This past weekend was my birthday, and my amazing boyfriend took me to see the Blue Sky Riders play at the Cumberland Caverns. (Best gift ever! He’s a keeper :)) For those not familiar with them, the band is made up of superstar artist/writer Kenny Loggins, and hit songwriters Gary Burr and Georgia Middleman.
It was an amazing show, of course. But I walked away with more than just a musically inspired soul. Georgia told a little story in her between-song banter that stuck with me. Turns out, before she was a hit songwriter, she was a waitress in Green Hills, struggling with exactly how to break into the music business.
When Georgia was new to town, before she joined the Blue Sky Riders, before she met her husband, before multiple cuts and the massive success of her song, “I’m In”, released by Keith Urban, before pub deals and record deals, she humbly served the well-to-do residents of Nashville’s neuvo riche Green Hills neighborhood.
Those Life Filled Days
Georgia described those days to a captivated room (ancient, lava-formed cavern, actually) of 200+ people as “Full of life, life filled days!”. She told us that those days before her commercial success were spent anxiously trying to make it as a songwriter. But that in looking back, she realized that time spent “paying her dues” were some of the most colorful, varied, trying, and exciting times. The stuff people write songs about. In fact, it was during her residency at the Green Hills Grill that she wrote the mightily powerful, true story-song “Table 32″. (I won’t ruin the story for you, go listen to it here!)
Her short story gave me an amazing hope.
Now, sitting in that cavern, one face out of hundreds of others, that small story I’d heard once before had a huge impact on me. Here was Georgia Middleman, Georgia freakin’ Middleman, up on stage, being a badass, sharing her incredible music… telling us that there was a time when she didn’t know how to break into the music industry. What? It was incredibly validating knowing that this amazing, successful (lady!) songwriter, was once my my shoes.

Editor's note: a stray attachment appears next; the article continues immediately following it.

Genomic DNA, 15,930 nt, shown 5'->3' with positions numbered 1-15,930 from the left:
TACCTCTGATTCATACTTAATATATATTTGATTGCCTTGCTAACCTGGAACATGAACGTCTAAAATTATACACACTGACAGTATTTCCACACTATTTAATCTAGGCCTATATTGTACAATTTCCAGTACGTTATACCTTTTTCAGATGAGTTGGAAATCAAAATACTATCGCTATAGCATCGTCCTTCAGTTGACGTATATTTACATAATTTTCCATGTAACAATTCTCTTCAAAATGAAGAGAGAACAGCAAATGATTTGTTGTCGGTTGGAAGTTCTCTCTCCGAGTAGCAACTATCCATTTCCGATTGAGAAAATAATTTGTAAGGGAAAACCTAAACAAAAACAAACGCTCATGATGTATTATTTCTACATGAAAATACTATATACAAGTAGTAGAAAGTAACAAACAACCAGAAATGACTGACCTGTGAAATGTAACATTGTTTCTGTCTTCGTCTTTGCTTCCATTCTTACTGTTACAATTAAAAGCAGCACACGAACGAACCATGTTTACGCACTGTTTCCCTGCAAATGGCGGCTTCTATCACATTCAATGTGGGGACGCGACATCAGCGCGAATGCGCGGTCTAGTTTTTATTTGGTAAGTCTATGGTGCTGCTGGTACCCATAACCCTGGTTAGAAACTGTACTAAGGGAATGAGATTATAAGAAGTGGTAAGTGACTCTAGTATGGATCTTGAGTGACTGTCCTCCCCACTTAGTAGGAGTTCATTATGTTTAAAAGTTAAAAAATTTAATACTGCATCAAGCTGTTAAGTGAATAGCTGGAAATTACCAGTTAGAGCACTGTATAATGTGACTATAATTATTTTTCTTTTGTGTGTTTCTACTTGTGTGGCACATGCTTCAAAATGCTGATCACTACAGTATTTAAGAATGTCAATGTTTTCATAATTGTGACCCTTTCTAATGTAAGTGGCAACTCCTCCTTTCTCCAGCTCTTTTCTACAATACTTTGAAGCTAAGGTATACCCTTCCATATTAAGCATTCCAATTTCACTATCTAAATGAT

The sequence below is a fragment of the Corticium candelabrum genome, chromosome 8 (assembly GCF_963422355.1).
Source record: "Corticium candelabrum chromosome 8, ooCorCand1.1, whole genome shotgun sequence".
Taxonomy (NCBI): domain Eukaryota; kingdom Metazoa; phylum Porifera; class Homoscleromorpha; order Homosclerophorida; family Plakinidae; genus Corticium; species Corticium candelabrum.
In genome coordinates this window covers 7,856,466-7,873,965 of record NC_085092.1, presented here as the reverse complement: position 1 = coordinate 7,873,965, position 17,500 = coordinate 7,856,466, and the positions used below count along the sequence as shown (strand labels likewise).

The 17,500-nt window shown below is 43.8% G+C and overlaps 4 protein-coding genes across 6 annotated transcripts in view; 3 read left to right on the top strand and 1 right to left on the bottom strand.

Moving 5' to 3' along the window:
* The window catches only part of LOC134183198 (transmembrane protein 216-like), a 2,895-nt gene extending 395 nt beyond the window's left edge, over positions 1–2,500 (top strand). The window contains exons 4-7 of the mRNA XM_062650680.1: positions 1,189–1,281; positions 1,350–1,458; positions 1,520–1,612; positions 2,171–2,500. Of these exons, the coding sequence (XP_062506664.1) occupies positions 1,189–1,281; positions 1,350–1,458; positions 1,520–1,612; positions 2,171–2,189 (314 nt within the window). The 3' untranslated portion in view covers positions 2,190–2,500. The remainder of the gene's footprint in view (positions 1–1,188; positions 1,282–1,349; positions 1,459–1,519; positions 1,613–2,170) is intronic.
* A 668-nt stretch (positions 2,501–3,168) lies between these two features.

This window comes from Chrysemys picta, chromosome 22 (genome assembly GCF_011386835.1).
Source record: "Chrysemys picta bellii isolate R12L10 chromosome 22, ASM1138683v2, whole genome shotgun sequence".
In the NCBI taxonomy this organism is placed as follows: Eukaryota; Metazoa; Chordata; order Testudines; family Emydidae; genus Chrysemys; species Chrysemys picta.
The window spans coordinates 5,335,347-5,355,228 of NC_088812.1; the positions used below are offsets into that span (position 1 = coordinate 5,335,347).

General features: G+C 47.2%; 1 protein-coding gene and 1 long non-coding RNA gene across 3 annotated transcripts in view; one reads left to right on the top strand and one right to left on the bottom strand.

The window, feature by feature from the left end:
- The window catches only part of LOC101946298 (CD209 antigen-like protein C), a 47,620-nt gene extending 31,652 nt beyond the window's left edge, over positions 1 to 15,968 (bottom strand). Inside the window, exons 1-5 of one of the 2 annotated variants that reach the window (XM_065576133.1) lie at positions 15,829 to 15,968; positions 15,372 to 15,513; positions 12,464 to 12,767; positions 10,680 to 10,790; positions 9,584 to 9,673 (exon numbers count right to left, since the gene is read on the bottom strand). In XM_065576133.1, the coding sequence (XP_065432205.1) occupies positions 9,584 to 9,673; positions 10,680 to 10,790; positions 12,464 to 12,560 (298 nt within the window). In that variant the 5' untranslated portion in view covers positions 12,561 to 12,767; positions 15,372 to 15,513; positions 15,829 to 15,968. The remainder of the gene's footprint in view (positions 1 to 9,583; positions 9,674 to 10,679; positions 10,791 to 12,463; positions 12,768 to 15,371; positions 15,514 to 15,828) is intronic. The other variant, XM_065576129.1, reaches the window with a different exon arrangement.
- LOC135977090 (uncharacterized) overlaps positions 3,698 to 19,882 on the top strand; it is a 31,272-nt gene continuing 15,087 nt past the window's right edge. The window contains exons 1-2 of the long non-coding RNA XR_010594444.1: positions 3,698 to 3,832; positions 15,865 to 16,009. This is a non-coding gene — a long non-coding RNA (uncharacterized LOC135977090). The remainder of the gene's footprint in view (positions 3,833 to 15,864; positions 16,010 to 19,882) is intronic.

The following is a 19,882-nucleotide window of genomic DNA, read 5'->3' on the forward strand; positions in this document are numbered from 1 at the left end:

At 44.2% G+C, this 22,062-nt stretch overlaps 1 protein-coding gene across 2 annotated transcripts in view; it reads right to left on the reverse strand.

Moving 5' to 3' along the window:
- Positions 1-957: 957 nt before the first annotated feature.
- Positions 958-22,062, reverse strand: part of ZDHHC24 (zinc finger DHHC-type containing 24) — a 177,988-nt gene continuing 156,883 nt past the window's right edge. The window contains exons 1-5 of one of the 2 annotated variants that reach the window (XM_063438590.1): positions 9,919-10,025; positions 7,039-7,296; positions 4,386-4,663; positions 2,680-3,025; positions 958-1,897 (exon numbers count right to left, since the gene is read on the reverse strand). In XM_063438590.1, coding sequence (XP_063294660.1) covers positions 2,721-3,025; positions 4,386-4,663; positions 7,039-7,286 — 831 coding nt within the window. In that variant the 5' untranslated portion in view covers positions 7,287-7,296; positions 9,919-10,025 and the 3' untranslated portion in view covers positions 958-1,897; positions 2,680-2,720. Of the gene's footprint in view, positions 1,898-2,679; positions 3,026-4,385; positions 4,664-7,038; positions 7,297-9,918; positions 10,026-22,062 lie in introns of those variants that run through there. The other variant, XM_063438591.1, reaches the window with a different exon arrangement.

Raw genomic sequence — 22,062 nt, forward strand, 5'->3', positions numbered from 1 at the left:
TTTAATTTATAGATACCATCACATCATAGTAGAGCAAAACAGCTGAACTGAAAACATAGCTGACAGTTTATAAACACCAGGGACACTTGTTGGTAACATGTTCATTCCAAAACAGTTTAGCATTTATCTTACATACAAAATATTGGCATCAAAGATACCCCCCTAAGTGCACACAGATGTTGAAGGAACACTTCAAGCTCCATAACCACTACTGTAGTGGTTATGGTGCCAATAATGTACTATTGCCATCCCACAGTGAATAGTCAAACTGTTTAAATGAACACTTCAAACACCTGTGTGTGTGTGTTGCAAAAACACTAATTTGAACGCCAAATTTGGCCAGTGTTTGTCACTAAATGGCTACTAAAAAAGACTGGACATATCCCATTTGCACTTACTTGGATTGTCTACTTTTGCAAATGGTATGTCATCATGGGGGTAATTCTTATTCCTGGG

I’d like to imagine that during that time, Georgia was also playing writers rounds to empty rooms.
That she was sitting through hours of terrible writes. Pitching and getting rejected over and over again (sorry girl, nothing personal!). Attending workshops and paying for mentoring sessions. Meeting everyone in hopes of making friends that would also take this journey with her. I’d like to imagine that Georgia-freaking-Middleman had also tried and failed at all the same things I’m trying and failing at.
Because here was a girl, so sweet, so genuine, and so talented, who had made her own success.
I’d like to imagine that all the amazing, inspired writers out there that we look up to, paid their dues so gracefully that not only are they recognized for their success, but for their attitudes. (Take Tom Douglas’ 2014 Songwriter’s Hall of Fame acceptance speech. Talk about a humble dude.)
I find it incredibly inspiring to learn about the humble beginnings of some writer’s careers…
…because it gives me hope that my own career could one day be as storied as theirs. It gives me hope that, after years of playing to empty rooms, hours of bad cowrites, negative people, rejections and ringers, I too, could join the ranks of the humble and empowered writers that made their way despite how things looked around them. Despite the fact that I have a full time job (or a gig waitressing on the weekends). Despite the fact that I have no idea what I’m doing. Despite that fact that I don’t know how to “break into the music business.” Despite the fact that all I ever wanted to do was write amazing songs that move people with love and sorrow.
Right now, we are living our “Life Filled Days”
Right now, we’re writing our own “Table 32’s”. And there’s no other way we could possibly write our own amazingly true stories unless we live them. I hope we can learn to cherish these days. To take a deep breath and thank God for blessing us with them.
Because if all goes according to plan, they won’t last long.